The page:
At the end, Welby's department store is closing; it occupies a Manhattan location too valuable for a mere six-story building, and the vast Rales conglomerate that owns it has decided to erect a high-rise on the spot. Beverly Richmond, president of the store and the last worker to leave on its closing day, stops for a moment on her way out to look through the empty building. She has been married to it, in effect, for most of her 50-odd years, since she began as a sales clerk right out of high school, and she is feeling philosophical about women and shopping:
"How many jokes had been made over the years, she thought, about women shoppers? The jokes must go back for centuries, only they seemed to have reached their peak in describing the American woman, a cliche' known worldwide, the voracious, never-pleased shopper. But it wasn't caprice that made women into this tired butt for every comedian's humor. She realized it standing there, perhaps for the first time. Beverly had never been philosophical about her work. But this store, and all the stores all over the world, had perhaps been the only place millions of women had ever been able to exert one of the most basic of human needs, a need men exercised every day of their life as a natural right. The need for some kind of power. Perhaps power was the wrong word. Choice. That was closer, she thought. Men for centuries had been allowed to make decisions that affected millions of lives, the fortunes of whole countries. Only in a place like Welby's could a woman satisfy that need . . . Just the right to be able to say, 'No, I don't like it in blue, I'd like it in brown,' or, 'Do you have a size smaller?' knowing you could walk out if you were not pleased, was all that generations of women had ever been allowed."
More than any of the women who have shopped there, Beverly has exercised power in Welby's, and in the Rales conglomerate where she is a board member. She will return to the board now, waiting until Welby's is rebuilt as the base of the new high-rise, and there she will rule an international fashion empire, flying off to Hong Kong one week, Paris the next--if that is what she wants. But does she want it? Ed, her former husband, is free again and lonely for her. Has she paid too high a price for all the power, the wealth, the frequent, respectful mentions in Women's Wear Daily? As she strides purposefully off the final page, the questions are unresolved, but the reader knows that she is marching toward a solution to the primary problem of women in our time: how to harmonize the demands of love and personal success.
This problem was the leitmotif of Helen Van Slyke's books, which have sold 7 1/2 million copies in 14 languages, and it is handled with customary efficiency in "Public Smiles, Private Tears," which she left unfinished at her death in 1979. Her success does not reflect any sweeping solution to the basic problem, which seems soluble only on a piecemeal, ad hoc basic, but rather the thoroughness with which she approaches it. "PS,PT" is a catalogue not only of the problems faced by women in the executive suite but equally by those who have become housewives in suburban mansions and Fifth Avenue apartments. From the sales figures, we may assume that only a small proportion of Van Slyke's readers share Bev's problems--and the chances are that millions of others would love to share them. But if these books are used as escapist literature, it is a higher form of escapism than the gothic brooding, plantation passion and pirate abductions that are staples in this trade. In comparison, Van Slyke wrote about reality--contemporary reality--and she wrote with honesty, almost with the approach of a sociologist.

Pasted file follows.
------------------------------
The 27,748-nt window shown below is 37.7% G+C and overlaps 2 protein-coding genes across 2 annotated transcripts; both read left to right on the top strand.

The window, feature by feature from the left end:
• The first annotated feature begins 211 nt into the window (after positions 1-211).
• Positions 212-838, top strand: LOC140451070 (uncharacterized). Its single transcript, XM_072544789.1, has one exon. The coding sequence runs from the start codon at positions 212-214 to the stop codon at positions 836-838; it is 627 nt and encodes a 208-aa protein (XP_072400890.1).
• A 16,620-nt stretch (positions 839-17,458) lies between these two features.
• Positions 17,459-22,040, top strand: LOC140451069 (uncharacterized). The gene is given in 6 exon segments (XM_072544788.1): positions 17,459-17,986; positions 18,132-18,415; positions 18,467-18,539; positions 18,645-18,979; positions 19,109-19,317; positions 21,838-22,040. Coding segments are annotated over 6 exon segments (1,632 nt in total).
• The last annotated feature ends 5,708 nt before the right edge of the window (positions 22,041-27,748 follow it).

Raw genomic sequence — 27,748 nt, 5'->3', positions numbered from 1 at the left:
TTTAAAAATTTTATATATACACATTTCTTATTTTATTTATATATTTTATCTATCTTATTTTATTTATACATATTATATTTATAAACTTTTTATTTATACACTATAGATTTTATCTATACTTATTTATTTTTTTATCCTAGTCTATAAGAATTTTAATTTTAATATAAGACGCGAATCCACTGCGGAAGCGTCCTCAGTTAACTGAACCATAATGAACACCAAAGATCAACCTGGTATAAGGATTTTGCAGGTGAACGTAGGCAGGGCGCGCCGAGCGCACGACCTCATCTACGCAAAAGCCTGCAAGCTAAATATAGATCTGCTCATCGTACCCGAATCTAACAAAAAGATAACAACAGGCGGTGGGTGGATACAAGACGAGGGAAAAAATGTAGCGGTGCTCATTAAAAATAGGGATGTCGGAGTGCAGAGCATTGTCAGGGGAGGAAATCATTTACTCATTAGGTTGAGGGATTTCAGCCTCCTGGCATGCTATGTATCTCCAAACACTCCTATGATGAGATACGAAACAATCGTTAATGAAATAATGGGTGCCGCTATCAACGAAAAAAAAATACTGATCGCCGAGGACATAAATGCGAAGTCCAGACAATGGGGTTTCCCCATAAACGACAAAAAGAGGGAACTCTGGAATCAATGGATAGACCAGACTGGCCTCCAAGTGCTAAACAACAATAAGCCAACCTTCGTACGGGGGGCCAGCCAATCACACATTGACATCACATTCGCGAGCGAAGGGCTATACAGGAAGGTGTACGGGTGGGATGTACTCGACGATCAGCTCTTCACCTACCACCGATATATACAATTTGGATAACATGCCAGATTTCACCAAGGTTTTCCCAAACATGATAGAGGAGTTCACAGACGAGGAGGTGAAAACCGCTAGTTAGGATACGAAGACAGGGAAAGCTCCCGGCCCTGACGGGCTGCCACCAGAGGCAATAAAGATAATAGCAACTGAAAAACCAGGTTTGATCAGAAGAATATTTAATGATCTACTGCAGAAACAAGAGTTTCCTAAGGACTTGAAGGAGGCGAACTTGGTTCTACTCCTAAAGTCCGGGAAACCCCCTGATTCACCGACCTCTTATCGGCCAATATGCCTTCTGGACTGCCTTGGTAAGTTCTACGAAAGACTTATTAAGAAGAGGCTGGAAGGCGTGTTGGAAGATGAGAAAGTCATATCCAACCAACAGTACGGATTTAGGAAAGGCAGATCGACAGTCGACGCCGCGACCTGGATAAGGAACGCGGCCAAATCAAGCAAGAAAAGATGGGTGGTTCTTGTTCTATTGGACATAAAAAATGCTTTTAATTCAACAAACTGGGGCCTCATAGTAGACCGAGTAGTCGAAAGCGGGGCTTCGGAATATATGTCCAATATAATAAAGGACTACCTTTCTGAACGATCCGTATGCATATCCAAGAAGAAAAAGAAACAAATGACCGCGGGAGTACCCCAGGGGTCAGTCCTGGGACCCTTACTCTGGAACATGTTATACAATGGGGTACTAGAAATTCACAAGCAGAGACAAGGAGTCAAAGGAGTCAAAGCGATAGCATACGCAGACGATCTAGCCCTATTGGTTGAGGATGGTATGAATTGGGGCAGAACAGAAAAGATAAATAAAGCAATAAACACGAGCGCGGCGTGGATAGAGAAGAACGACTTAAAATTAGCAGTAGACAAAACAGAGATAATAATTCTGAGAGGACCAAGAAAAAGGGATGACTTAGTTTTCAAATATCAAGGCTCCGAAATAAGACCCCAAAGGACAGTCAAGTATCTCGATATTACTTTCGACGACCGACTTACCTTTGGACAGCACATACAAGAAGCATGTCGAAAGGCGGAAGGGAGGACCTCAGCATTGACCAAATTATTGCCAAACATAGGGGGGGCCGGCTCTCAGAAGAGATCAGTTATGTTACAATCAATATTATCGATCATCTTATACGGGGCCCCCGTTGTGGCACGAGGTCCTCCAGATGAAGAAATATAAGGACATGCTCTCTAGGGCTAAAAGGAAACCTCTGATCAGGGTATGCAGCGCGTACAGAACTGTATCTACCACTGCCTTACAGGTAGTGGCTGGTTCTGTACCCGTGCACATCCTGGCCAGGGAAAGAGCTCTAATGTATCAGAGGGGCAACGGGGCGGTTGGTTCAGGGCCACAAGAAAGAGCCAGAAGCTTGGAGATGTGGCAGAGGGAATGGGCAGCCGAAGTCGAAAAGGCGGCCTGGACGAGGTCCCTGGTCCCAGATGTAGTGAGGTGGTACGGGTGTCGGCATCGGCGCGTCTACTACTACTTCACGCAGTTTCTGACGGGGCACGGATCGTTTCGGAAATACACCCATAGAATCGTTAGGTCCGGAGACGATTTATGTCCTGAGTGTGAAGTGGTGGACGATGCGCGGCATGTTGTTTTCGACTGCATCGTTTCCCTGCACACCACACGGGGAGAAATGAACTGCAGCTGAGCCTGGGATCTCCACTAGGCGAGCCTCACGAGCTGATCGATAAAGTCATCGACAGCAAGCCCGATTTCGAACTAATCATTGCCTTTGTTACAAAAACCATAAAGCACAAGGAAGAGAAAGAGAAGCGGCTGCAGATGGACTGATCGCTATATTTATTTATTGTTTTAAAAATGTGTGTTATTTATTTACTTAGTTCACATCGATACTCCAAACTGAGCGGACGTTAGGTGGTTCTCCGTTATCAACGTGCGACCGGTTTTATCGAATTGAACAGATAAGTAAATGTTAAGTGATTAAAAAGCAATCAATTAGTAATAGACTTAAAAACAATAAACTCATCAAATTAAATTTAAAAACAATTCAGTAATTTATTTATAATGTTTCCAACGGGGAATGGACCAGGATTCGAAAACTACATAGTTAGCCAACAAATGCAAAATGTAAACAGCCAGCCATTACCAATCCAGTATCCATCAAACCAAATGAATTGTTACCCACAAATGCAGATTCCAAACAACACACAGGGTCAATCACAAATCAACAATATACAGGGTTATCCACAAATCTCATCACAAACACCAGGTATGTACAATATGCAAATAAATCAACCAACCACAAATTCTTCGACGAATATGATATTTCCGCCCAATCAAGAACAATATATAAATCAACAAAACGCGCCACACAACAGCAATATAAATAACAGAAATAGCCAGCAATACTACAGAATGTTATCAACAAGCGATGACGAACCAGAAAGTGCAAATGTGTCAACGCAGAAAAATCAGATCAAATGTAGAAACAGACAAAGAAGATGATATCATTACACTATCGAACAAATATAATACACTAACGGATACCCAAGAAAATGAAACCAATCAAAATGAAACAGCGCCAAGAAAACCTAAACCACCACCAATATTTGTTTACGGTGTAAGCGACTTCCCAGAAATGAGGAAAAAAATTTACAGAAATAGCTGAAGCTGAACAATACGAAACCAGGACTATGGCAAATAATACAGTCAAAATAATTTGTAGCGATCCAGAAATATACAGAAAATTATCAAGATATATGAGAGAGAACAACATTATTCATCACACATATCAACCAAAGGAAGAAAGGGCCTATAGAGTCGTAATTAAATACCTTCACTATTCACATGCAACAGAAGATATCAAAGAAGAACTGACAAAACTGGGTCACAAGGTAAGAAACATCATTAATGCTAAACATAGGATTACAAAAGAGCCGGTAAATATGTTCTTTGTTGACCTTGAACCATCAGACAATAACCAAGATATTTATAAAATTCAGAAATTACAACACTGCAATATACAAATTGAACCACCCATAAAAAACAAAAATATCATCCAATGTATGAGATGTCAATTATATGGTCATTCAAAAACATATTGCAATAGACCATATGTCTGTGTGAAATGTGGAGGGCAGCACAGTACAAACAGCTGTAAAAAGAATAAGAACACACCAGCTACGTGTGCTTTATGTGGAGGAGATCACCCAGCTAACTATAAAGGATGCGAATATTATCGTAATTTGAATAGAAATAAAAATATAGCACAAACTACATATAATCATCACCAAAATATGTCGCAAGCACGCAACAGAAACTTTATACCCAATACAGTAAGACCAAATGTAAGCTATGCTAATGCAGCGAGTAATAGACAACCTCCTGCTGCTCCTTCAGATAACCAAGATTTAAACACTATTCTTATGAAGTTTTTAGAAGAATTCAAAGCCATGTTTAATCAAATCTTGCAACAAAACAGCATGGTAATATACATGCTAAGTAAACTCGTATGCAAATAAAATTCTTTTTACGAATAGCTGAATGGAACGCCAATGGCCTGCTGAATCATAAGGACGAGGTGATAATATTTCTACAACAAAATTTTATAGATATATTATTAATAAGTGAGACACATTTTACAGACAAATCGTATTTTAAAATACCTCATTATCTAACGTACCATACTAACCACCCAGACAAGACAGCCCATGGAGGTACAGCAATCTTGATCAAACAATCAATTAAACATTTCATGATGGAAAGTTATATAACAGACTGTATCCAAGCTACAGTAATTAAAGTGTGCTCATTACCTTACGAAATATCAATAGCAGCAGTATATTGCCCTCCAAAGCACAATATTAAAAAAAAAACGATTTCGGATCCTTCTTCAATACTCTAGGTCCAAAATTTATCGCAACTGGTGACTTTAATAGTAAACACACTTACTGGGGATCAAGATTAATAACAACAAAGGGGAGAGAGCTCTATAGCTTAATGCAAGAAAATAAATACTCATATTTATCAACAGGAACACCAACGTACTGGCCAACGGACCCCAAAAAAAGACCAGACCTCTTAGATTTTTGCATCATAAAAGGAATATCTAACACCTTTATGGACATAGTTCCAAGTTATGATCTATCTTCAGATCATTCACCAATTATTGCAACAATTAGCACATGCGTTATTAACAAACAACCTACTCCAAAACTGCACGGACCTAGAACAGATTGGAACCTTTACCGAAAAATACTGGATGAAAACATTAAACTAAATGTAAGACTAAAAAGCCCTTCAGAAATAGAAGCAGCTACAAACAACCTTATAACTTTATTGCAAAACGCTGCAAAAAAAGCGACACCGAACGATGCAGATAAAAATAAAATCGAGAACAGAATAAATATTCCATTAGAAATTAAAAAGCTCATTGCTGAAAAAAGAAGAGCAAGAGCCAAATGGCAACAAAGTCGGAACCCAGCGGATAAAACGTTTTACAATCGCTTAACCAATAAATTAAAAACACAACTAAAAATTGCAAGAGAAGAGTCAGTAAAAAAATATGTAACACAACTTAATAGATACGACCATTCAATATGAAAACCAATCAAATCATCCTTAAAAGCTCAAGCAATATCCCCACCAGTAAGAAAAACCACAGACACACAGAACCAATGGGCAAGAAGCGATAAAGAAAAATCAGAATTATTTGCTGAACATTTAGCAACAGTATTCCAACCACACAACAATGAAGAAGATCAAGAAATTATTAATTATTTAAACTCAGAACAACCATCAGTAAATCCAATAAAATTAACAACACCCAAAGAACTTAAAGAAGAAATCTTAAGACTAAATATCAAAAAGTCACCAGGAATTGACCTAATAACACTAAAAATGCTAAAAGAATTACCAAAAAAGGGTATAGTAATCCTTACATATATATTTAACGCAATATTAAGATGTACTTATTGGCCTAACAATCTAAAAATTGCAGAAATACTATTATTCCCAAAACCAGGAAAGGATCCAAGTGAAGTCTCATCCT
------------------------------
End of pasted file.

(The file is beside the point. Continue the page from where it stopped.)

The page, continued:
In Bev's dilemma and the assorted problems of her friends, we have almost a schematic diagram of the problems of women trying to be accepted as "a real person, not just some kind of appendage: 'Charlie's wife,' 'Carol's mother,' 'B.J.'s daughter.' " For the successful woman executive, there is above all the problem that men of her own kind are intensely competitive and inclined to try to dominate any woman who interests them. Can a woman love a rival? Can an autonomous person accept a man who must be either her protector or her prote'ge'? Is there any human value in choosing a mate (however temporary) as a plaything or something that will enhance your image? If these questions are not answered, they are certainly asked.
But if the life of the woman executive is hard, Bev's friends who chose marriage have not done any better. One has been divorced in her mid-50s and faces a prospect of nothing better than furious dedication to charity for the rest of her life. Others are widowed, bored to tears, alcoholic and languishing in a sanitarium--lives emptied of meaning by the absence of the husband or children who were the focus of earlier years. Some take up hobbies or go back to college or become active as political volunteers. A few, whose husbands survive and remain relatively faithful, seem to have a kind of happiness--but they are rare and the happiness is low-key.
The only solution is to find the right partner and muddle through the best you can, and that seems to be what Beverly Richmond is walking toward at the end. In a sense, it parallels the problem faced by Harper & Row in finding someone to finish this book, which was half-written but complete in outline when Helen Van Slyke died. James Elward has done his assigned (and subservient) job commendably--perhaps even with a bit more style and vitality than the author who was dying as she wrote. There may be a trace of the old male-female rivalry in one of the random thoughts he places in Bev's final soliloquy: "In 15 years, probably less, somebody else would have her job, would care about it as she had and perhaps be even better at it than she had been." Be that as it may, he is good at it.